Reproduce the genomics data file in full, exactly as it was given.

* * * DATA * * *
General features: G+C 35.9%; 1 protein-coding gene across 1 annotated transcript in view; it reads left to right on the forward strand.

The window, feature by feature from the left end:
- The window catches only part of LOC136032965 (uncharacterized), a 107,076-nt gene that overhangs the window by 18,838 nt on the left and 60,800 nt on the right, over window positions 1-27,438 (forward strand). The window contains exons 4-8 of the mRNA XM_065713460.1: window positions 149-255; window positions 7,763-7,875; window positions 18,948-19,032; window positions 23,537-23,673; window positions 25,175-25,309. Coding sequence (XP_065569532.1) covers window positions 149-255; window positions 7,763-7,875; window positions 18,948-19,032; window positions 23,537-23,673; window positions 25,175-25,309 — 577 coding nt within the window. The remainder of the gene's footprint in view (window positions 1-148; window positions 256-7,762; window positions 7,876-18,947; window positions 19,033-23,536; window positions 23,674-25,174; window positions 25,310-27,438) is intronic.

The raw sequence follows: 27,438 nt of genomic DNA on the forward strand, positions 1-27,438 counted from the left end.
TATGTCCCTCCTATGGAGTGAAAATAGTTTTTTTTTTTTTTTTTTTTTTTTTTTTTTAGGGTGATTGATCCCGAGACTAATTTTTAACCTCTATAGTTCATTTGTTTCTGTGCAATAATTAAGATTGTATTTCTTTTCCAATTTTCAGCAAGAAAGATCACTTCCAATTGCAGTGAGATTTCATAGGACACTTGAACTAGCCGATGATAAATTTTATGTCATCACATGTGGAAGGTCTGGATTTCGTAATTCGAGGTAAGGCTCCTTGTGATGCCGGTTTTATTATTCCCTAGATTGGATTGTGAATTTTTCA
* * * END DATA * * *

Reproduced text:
General features: G+C 35.9%; 1 protein-coding gene across 1 annotated transcript in view; it reads left to right on the forward strand.

The window, feature by feature from the left end:
- The window catches only part of LOC136032965 (uncharacterized), a 107,076-nt gene that overhangs the window by 18,838 nt on the left and 60,800 nt on the right, over window positions 1-27,438 (forward strand). The window contains exons 4-8 of the mRNA XM_065713460.1: window positions 149-255; window positions 7,763-7,875; window positions 18,948-19,032; window positions 23,537-23,673; window positions 25,175-25,309. Coding sequence (XP_065569532.1) covers window positions 149-255; window positions 7,763-7,875; window positions 18,948-19,032; window positions 23,537-23,673; window positions 25,175-25,309 — 577 coding nt within the window. The remainder of the gene's footprint in view (window positions 1-148; window positions 256-7,762; window positions 7,876-18,947; window positions 19,033-23,536; window positions 23,674-25,174; window positions 25,310-27,438) is intronic.

The raw sequence follows: 27,438 nt of genomic DNA on the forward strand, positions 1-27,438 counted from the left end.
TATGTCCCTCCTATGGAGTGAAAATAGTTTTTTTTTTTTTTTTTTTTTTTTTTTTTTAGGGTGATTGATCCCGAGACTAATTTTTAACCTCTATAGTTCATTTGTTTCTGTGCAATAATTAAGATTGTATTTCTTTTCCAATTTTCAGCAAGAAAGATCACTTCCAATTGCAGTGAGATTTCATAGGACACTTGAACTAGCCGATGATAAATTTTATGTCATCACATGTGGAAGGTCTGGATTTCGTAATTCGAGGTAAGGCTCCTTGTGATGCCGGTTTTATTATTCCCTAGATTGGATTGTGAATTTTTCA